Bryce Dunn - Yes, it's that time. Time I don my rolled up trousers, braces, thick frame glasses, twiddly moustashe and blasted out some God Speed! Yo
Bryce Dunn –
Yes, it’s that time. Time I don my rolled up trousers, braces, thick frame glasses, twiddly moustashe and blasted out some God Speed! You Black Emperor. But why, I hear you ask. That is because I’m clearly a hipster. Ok, maybe I do not like or have any of the above but I do like the latest football trend that is Liga MX, and therefore I bring you the all important Liga MX club guide.
As stated brilliantly by Manuel Veth in a prior article, there are many reasons to tune into the Liga MX games like the amount of goals, crowd attendances or the way their league operates. I tune in for the simple reason that it is fun. End to end football that seems to have a sprinkle of WWE.
One of the issues is finding somewhere to watch games. Online you can find a way to watch any team in the world and this will be made easier next year when Liga MX games are broadcasted on Facebook. Now that this issue is resolved, the next is which team to support. Here’s where we shall briefly breakdown each of the sides in our Liga MX club guide:
Liga MX Club Guide
Possibly the best-known club in Mexico which is largely due to becoming champions more often than any other side: a total of 12 times and runners up nine. The Azulcremas are based in Mexico City and play out of the famous Estadio Azteca. Current manager and ex-Argentinian goalkeeper, Ricardo La Volpe, is struggling to repeat the heights his side achieved in the Apertura 2016 where they narrowly lost out in the final. Club América legend Cuauhtemoc Blanco was world famous for his flair on the pitch and bunny hop style, trademark move, the Cuauhtemina, but in the present day they look to Mexican striker Oribe Peralta for flair in the shape of goals.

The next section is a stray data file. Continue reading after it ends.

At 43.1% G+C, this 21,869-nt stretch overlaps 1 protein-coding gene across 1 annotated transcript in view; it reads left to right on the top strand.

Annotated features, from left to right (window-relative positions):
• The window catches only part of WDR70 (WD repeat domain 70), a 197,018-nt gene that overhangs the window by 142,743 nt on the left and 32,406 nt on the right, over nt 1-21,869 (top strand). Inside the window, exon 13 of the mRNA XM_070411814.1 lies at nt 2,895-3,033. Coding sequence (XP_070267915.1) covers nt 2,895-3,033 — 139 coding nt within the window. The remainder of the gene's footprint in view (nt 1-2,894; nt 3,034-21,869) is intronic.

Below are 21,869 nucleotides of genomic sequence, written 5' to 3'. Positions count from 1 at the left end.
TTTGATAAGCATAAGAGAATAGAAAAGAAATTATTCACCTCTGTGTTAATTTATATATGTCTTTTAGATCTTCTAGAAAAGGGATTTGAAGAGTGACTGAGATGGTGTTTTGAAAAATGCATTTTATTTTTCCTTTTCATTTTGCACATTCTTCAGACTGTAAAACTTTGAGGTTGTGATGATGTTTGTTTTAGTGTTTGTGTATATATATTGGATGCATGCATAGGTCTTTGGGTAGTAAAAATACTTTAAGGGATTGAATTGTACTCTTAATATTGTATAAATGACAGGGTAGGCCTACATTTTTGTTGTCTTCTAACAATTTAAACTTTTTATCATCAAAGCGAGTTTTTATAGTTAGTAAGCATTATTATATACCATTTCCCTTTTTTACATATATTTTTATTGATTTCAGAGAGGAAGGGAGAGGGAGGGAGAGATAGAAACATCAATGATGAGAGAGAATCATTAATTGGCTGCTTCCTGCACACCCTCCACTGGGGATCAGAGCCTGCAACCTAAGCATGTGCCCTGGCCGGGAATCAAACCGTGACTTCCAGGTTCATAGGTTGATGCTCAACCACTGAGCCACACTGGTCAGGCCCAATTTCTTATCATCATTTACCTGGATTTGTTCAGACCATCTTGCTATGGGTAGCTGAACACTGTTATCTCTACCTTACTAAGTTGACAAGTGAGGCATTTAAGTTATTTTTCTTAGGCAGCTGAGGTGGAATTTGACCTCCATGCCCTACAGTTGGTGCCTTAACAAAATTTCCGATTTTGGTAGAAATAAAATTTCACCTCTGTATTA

The side was founded back in 1910 amongst some friends in a bar whilst reminiscing on previous footballing ventures during their time in Europe. Fans of the Foxes have not had much to cheer about over the years with only a single championship title to their name despite be in the top division now for 89 years. The last championship was back in 1951. In the Clausura this time round it looks like they will be set to reach the top eight play-offs but, with the unpredictability of the league, I probably should not speak too soon. The trophy cabinet at the club may remain bare but their success over the years has come from their youth academy. The club has produced talents such as Jared Borgetti and Rafael Márquez.
Formerly known as Club de Futbol Jaguares de Chiapas, the southern-based Mexican side are one of the newest sides in the division with a history spanning back to 2002. The club are currently winless when it comes to championship victories but, with a promising start to 2017, maybe we will get to witness their first. Porto and Atlético Madrid fans may recognise the club name as it is Colombian striker Jackson Martínez’ former club. One of the current players to watch out for is veteran Jonathan Fabbro, who is able to produce goals from midfield.